switchTab(currentTab, e.currentTarget);
    }
  });
});
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In this function, we check if the currently selected tab is not the one we are clicking on. If that's not the case, we switch the tab.

Let's see what this switchTab function looks like.

const switchTab = (oldTab, newTab) => {
  newTab.focus();
  newTab.removeAttribute('tabindex');
  newTab.setAttribute('aria-selected', 'true');

  oldTab.removeAttribute('aria-selected');
  oldTab.setAttribute('tabindex', '-1');

  panels[tabs.indexOf(oldTab)].hidden = true;
  panels[tabs.indexOf(newTab)].hidden = false;
};
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We set focus to the new tab, make it tabbable and set it as selected.
Then we start to remove the opposite from the previous tab.

And we also removed the hidden attribute from the new focusing tab and set it for the old one.

With this in place, a mouse user can use our tabs as intended!

However, for keyboard users, it's still impossible to switch tabs!
We want to add a keydown listener to the tabs to switch when the users use the left and right arrows.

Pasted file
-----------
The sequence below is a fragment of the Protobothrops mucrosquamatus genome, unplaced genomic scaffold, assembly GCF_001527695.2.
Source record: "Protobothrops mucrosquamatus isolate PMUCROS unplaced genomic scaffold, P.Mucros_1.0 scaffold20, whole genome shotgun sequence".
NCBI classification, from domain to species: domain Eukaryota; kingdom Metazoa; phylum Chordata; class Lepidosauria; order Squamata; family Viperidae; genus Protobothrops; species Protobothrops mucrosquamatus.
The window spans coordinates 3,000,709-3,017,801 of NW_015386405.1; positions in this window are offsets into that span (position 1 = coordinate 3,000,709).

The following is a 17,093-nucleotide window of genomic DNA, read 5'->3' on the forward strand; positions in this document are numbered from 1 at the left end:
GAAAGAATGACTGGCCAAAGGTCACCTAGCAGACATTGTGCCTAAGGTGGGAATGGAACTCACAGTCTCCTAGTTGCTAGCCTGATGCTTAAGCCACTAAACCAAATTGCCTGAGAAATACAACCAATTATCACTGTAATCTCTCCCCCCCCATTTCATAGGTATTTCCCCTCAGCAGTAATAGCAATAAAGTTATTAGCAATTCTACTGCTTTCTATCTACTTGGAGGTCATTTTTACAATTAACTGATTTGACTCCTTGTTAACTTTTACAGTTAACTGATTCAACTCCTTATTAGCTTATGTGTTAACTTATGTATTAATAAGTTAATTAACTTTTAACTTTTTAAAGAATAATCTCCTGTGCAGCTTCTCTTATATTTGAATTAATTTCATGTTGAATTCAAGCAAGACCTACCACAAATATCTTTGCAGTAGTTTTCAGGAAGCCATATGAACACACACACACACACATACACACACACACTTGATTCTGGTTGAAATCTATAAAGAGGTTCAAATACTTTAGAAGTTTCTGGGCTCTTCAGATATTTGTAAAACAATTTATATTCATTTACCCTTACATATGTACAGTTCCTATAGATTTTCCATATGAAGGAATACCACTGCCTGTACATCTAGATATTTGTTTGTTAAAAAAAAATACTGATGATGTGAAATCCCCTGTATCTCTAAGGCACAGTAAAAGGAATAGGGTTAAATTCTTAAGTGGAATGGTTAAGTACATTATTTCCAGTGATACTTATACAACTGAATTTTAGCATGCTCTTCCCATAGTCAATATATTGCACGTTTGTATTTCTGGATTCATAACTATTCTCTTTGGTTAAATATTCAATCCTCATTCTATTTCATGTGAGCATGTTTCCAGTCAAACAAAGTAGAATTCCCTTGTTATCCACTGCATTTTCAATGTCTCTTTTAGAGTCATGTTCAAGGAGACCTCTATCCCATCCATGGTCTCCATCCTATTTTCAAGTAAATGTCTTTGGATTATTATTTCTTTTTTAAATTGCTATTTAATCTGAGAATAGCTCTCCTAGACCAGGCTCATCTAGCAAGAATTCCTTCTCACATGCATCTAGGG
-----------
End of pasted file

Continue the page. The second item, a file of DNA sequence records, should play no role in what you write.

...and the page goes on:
tabs.forEach(function (tab, i) {
  tab.addEventListener('keydown', (e) => {
    const index = tabs.indexOf(e.currentTarget);

    if (e.keyCode === DOWN_ARROW) {
      e.preventDefault();
      panels[i].focus();
    }

    if (e.keyCode === LEFT_ARROW) {
      e.preventDefault();
      if (tabs[index - 1]) {
        switchTab(e.currentTarget, tabs[index - 1]);
      }
    }

    if (e.keyCode === RIGHT_ARROW) {
      e.preventDefault();
      if (tabs[index + 1]) {
        switchTab(e.currentTarget, tabs[index + 1]);
      }
    }
  });
});
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I've kept this unoptimized, so it would be a bit more readable for newcomers.
It can be completely optimized to use shorthands or a switch case.

However, we can see that on the down click, we focus on the active panel, then on left or right, we switch tab based on the active index minus or plus one.

And that's it. We created accessible tabs!
They are not the full-blown version, as we could even enhance them more for mobile or add more key listeners, but I'll leave that up to you to decide what your tabs need.

You can try them out in this CodePen demo.

I could not have written this article without these amazing articles as a resource: